Another secret about Jim and his poetic passions: He loved theater and musicals, seemingly the sappier, the better. It’s not something he broadcast much – I would hazard a guess that he didn’t go share just how much he LOVED Carol Channing or a great Cole Porter number or Rodgers and Hammerstein’s work with his mechanic or the guys he got his guns from – but, if he thought you were receptive to the power of it all, he’d definitely bend your ear.
There was so much more to Jim than the rock ‘n roll hard-livin’ lunatic genius. That’s one aspect of his life and there’s ample evidence for it, but dig a little deeper and you’ll see a lovely sap willing to make a fool of himself at the drop of a hat, especially after he’d had a glass or two of whatever high-end whiskey or scotch he happened to favor that month (Pendelton, Macallan, Glenrothes, you get the idea).
It’s like I’ve said before, Jim was never ashamed to wear his emotions on his sleeve, and he was hugely sentimental, almost comically so. Jim liked a great song, sure, but he also seemed to dig the poetry, catharsis and pathos at the heart of most remarkable theater, musical and otherwise. And if, at it’s core, there was a love story full of betrayal, heartbreak and redemption, hey, so much the better. I think it was as close to therapy as Jim would let himself get.
One Enchanted Evening
Amelia says it best: “Jim just LOVED certain musicals, like ‘South Pacific,’ especially the song ‘I’m Gonna Wash That Man Right Outta My Hair.’ I mean he was just crazy about that show. So in January 2009 there was a revival here at the Curran Theatre and Bonita and I surprised him with tickets for Christmas. He had seen that it was coming to town, and he kept saying how great it would be to go, but for the 13 years that I knew him, he would talk about going to movies and shows but then lose heart. The only way he would do it was if somebody went with him.
“I remember he even put his hearing aids in that night, which you know meant it was a very special occasion. Of course, we had to drive and go to dinner first and then we took him there and I kept looking over at him and he was just humming and singing along, tears streaming down his face. It was crazy how much he loved it!”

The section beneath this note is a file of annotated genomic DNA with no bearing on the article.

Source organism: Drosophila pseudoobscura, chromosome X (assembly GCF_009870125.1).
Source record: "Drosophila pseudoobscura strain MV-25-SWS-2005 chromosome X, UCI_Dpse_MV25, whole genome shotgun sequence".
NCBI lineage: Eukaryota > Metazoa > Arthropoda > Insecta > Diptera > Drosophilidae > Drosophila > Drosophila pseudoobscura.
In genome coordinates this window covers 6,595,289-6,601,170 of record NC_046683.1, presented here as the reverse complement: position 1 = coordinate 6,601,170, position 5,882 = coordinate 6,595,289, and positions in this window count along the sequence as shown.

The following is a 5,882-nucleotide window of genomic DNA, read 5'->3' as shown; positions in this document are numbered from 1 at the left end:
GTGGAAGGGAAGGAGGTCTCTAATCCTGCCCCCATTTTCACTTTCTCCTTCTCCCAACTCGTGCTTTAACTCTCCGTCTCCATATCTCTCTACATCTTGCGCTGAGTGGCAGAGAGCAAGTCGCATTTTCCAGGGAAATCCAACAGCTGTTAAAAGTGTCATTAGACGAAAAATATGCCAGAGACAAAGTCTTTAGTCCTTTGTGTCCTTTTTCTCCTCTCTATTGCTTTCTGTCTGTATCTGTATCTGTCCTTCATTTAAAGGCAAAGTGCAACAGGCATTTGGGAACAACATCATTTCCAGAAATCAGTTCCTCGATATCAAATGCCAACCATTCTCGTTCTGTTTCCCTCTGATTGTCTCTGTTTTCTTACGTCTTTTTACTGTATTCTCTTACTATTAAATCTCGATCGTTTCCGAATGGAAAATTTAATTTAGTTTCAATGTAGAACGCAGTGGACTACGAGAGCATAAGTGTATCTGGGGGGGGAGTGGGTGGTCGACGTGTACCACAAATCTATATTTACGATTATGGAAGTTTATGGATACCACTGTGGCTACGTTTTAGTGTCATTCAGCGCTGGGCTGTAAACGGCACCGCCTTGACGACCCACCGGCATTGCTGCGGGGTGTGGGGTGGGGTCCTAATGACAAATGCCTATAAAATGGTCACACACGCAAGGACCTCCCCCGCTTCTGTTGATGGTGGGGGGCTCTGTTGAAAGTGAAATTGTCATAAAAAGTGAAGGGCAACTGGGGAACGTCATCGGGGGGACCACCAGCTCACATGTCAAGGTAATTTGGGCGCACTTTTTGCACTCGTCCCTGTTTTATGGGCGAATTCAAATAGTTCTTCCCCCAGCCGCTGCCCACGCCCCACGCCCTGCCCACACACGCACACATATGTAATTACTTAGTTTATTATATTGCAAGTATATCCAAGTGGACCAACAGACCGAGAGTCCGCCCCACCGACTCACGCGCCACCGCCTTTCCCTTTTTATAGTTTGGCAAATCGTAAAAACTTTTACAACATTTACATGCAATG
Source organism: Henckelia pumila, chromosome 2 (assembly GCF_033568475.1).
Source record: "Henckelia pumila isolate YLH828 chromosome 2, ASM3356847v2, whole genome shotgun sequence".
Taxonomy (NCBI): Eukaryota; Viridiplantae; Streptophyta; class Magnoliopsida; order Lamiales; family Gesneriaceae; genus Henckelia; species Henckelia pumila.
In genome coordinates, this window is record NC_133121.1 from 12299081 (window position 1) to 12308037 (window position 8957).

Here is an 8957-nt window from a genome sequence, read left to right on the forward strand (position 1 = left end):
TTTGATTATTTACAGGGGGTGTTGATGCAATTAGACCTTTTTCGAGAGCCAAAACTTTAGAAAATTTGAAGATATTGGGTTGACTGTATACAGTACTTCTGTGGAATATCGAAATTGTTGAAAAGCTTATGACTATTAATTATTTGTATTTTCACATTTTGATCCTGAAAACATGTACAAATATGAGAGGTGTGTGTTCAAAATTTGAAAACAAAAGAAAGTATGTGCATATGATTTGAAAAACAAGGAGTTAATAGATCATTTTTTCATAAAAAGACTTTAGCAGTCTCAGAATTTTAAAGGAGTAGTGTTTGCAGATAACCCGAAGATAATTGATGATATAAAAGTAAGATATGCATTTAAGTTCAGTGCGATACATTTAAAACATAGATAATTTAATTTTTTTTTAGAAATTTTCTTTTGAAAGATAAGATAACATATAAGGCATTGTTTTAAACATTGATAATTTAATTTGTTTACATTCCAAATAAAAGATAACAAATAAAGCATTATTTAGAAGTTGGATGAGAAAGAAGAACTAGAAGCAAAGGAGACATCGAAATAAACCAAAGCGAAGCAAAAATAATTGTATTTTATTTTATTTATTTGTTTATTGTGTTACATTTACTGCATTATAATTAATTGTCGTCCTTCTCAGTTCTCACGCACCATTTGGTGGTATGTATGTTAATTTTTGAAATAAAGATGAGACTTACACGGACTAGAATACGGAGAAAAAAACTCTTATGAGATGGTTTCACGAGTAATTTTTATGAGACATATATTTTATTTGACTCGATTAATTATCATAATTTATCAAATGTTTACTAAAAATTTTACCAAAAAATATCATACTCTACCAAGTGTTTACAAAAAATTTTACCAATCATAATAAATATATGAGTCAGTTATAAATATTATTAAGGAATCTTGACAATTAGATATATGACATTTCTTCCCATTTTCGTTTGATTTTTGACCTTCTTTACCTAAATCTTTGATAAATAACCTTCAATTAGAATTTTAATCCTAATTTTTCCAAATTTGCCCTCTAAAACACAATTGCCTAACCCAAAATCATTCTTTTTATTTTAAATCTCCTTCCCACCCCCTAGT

In fact, when “South Pacific” was remade with Glenn Close, Jim was so impressed with her performance as Ens. Nellie Forbush that he sent her a print in appreciation. So who was the original actress to play Nellie and sing all those brilliant Hammerstein lyrics? Mary Martin. I’m just guessing, but I bet Jim had a thing for Martin based on her role in “South Pacific.” All I know is he just raved about her and made a point of showing me the shot we’re running here of her recording the “Jennie” cast album in 1963 in NYC.
Again, 1963 comes up. Jim in NYC, starting off his career before rock 'n roll. If you want to see the true breadth of his vision, check out his wonderful 2004 book “Proof,” the Shelley Winters and Russell and Channing proof sheets are featured there.
Confession time: I had sort of heard of Martin because she originated the Peter Pan role on Broadway in 1954 for which she won a Tony. But Jim connected the dots for me by saying she was also Larry Hagman’s mom (at the time Hagman was a huge star playing J.R. Ewing on ’80s mega hit TV show “Dallas”). Ohhhhh, that Mary Martin.
That was the very cool thing about Jim and his passions, he may have made fun (gently) of me for not knowing in 1984 who these people were ... let alone understanding their talent and relevance. Yet, as long as I was not outright disdainful, he went out of his way to explain and provide a context. Certainly, he made amazing photos of most of them, but first and foremost he was a fan; a great and loyal fanatic who just wanted his passions to fall on fresh ears.
“Some Enchanted Evening”
Some enchanted evening, you may see a stranger,
You may see a stranger across a crowded room,
And somehow you know, you know even then,
That somehow you'll see her again and again.
Some enchanted evening, someone may be laughing,
You may hear her laughing across a crowded room,
And night after night, as strange as it seems,
The sound of her laughter will sing in your dreams.
Who can explain it, who can tell you why?
Fools give you reasons, wise men never try.
Some enchanted evening, when you find your true love,
When you hear her call you across a crowded room,
Then fly to her side and make her your own,
Or all through your life you may dream all alone.
Once you have found her, never let her go,
Once you have found her, never let her go.